This past year has been challenging for Hughes, a history major with a concentration in modern European history, as he has had to balance national team duties with his schoolwork. He took classes in the fall while competing in camps in San Diego. He accredited much of his ability to manage academics and rugby to the flexibility of his professors, but regardless, he has had to make difficult decisions. He said that it is difficult not to think about what could have happened if he devoted one more hour to studying for a test or one more hour spent at practice.
“For me, the realization that it was necessary for me to sacrifice on both ends of my focus — playing rugby at the highest level and pursuing an Ivy League degree — has pretty much meant for me that anything other than those two goals has had to be laid by the wayside,” Hughes said.
Hughes’ drive to succeed in the classroom and on the field, Willocks said, is clear to those work with the athlete behind the scenes.
“What the other people in the college don’t see is [Hughes’] incredible work ethic” Willocks said. “Outside of structured team practices, while he was training to go to the Olympic Center…I would be with him four times a week doing extra conditioning sessions and extra lifting sessions.”
This spring, Hughes has spent all of his time with the Eagles, touring around the globe and bringing home the World Series title.
“[The title] was a mark of how much our hard work has been paying off for us, and I think it really showed that what we’ve been doing is working,” Hughes said. “As long as we stick on the same path, we keep working hard and we stay committed to what we’re doing, I think good things will continue to happen.”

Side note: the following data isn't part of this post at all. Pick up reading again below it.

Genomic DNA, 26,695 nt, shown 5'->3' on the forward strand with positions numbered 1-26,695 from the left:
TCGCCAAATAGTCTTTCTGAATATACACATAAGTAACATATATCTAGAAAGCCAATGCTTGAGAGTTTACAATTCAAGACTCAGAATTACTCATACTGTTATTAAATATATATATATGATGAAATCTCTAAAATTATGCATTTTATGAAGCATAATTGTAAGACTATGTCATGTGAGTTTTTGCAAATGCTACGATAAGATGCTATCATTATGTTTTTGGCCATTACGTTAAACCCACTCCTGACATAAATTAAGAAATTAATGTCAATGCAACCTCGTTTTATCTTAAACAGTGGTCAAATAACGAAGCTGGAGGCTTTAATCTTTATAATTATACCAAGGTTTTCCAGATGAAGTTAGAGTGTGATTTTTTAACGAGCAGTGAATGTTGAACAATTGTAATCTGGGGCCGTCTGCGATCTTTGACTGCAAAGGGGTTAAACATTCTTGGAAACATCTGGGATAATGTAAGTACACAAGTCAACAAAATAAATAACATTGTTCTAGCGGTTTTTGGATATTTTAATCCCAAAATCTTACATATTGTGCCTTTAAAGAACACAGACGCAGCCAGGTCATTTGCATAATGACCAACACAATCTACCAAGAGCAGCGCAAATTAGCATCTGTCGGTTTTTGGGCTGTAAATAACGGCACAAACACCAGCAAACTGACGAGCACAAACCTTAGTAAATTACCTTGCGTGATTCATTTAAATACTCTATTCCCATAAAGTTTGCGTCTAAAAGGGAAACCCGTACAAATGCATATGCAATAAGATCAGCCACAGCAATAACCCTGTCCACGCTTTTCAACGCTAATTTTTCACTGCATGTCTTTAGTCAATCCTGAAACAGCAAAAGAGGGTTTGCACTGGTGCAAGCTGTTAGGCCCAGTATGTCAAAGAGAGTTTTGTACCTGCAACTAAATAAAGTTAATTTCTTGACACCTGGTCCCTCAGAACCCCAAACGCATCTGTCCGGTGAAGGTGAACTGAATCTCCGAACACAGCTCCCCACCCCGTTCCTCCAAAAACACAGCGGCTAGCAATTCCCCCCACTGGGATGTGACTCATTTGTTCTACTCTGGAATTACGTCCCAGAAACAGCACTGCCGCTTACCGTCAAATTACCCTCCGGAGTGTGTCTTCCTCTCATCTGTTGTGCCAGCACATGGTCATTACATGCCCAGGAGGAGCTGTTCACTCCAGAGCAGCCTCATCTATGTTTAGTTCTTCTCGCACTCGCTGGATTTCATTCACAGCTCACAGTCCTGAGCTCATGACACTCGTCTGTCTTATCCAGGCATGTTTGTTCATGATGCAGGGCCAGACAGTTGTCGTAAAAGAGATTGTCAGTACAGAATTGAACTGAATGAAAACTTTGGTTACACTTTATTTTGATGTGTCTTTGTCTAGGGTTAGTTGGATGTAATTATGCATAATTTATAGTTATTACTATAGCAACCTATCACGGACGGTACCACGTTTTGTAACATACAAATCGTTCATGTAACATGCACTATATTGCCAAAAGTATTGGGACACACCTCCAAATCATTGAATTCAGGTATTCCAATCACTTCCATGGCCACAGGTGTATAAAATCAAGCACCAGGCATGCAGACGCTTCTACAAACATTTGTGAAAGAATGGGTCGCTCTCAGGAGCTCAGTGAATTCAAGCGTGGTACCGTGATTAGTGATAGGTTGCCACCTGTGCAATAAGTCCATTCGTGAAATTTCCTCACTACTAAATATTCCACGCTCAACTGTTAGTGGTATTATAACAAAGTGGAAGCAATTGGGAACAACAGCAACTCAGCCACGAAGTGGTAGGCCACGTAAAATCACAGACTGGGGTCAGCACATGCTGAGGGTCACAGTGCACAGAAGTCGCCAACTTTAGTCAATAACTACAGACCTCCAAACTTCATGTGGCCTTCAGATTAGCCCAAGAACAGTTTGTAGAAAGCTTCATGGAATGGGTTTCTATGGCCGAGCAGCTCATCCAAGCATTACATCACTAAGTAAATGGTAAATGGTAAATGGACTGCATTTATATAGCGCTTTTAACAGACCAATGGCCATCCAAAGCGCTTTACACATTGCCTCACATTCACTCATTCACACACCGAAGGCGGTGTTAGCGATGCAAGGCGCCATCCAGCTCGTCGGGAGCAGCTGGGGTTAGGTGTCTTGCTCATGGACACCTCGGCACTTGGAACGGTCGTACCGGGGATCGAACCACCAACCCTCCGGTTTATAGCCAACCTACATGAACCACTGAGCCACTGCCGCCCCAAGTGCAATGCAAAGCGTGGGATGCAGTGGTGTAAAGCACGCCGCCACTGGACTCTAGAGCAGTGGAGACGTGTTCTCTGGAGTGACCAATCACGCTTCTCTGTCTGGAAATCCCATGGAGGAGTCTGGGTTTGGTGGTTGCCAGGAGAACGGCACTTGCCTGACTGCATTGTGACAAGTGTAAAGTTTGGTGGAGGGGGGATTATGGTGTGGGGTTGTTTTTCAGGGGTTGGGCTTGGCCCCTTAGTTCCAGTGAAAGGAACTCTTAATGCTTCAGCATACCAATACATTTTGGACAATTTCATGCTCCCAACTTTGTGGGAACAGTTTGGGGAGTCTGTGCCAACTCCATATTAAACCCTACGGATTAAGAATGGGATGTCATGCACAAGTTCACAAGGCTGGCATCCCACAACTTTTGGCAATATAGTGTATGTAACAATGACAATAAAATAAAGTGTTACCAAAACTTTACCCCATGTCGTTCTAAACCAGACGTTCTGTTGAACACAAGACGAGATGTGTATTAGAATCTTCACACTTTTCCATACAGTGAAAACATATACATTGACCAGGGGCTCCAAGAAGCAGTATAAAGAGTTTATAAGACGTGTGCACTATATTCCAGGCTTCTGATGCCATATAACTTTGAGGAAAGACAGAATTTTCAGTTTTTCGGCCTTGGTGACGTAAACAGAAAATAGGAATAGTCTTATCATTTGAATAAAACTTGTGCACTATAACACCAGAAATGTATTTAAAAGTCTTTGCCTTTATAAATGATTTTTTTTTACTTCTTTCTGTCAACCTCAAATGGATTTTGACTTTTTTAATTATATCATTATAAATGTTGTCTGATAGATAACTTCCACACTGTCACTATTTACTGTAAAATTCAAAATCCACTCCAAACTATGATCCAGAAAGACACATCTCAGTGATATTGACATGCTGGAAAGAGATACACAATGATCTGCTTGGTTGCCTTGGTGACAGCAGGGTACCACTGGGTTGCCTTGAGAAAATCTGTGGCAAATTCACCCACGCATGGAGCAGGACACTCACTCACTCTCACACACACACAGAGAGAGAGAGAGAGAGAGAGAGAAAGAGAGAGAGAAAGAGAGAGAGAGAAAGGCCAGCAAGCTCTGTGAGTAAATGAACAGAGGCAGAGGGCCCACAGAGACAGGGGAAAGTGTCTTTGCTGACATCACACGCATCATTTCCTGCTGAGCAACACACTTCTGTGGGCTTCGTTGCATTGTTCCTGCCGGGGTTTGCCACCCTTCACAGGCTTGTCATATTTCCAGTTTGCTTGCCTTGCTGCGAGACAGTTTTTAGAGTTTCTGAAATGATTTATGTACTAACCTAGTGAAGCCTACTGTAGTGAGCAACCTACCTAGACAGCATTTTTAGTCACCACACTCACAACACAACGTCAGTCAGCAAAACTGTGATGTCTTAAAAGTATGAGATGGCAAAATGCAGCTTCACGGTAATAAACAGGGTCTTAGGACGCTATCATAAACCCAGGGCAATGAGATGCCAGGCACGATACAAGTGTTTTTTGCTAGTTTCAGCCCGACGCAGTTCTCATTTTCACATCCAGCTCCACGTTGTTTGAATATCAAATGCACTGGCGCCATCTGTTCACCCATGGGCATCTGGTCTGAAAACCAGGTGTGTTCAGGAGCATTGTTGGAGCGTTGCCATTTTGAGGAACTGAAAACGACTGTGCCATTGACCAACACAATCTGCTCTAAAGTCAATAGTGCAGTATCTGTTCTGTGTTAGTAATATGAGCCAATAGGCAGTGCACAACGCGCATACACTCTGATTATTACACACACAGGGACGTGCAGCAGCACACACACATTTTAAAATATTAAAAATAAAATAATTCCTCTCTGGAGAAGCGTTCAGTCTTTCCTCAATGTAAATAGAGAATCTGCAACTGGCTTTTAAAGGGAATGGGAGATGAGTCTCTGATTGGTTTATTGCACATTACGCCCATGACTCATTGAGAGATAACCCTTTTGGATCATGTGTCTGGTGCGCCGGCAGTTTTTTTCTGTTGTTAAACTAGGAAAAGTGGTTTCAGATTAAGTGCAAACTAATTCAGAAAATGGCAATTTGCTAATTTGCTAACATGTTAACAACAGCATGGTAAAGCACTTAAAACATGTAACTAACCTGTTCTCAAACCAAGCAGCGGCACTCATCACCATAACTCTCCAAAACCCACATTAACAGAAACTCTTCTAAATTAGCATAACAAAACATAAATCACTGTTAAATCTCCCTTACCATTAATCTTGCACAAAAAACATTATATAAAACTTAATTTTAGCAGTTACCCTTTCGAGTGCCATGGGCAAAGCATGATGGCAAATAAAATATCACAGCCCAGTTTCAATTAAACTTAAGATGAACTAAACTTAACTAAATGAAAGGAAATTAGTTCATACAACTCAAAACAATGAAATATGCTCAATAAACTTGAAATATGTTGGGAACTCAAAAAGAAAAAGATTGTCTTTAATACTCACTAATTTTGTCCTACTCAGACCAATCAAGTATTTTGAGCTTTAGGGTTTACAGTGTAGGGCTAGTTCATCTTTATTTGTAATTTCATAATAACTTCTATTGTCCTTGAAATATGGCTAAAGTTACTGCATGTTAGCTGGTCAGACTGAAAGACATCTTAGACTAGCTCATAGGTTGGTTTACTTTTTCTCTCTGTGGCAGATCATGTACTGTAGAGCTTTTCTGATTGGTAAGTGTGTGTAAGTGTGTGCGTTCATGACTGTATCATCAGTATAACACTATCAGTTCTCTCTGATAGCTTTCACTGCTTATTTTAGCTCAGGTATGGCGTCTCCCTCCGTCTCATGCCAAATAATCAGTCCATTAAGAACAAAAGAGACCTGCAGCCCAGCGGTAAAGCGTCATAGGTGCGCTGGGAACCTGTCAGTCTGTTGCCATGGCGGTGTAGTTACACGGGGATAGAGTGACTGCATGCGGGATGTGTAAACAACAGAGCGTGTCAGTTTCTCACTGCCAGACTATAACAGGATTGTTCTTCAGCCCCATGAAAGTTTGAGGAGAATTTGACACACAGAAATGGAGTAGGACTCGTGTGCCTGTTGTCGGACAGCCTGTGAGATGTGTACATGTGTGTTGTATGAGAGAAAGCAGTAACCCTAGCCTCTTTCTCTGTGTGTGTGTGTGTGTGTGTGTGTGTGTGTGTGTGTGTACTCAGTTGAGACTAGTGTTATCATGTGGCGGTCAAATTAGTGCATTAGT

Hughes is the youngest player on the team but also serves as the captain. He draws from his experiences of leading the College’s rugby team to help fulfill his obligations and accredits his “incredible” teammates for their support.
“When we’re working for a common goal, as we are on the national team and as most sports teams are in general, it does mean that individual egos do have to be laid aside,” Hughes said.
The media attention is an aspect of success that has posed different challenges to Hughes and the Eagles, but Hughes tries not to let it draw him away from the game.
“I just try to stay true to myself and true to what I believe in,” Hughes said. “It’s not something that I try to overcomplicate.”
On June 13 and 14, Hughes and the rest of the national rugby team will compete in the North American and Caribbean Olympic qualifiers in North Carolina for a chance to play at the 2016 Summer Olympics in Rio de Janeiro.
As for his guiding life principles, Hughes tries not to impose any sort of limitation on himself.
“It’s important to stay grounded and just stay focused on the task at hand, trying not to look too far ahead or impose an overarching message on everything, because as soon as you have one overarching mantra, that can limit you and it means that you’ve imposed yourself in one direction,” Hughes said. “It’s important to adapt and focus on whatever you’re doing at that particular moment.”
One of the biggest stars in a growing sport in America, Hughes has the opportunity of a lifetime to make his impact count. Rugby is now more than a sport for Hughes — it is his career.
by Ray Lu
Original Link: http://thedartmouth.com/2015/05/21/senior-spring-madison-hughes-15-face-of-u-s-rugby-sevens/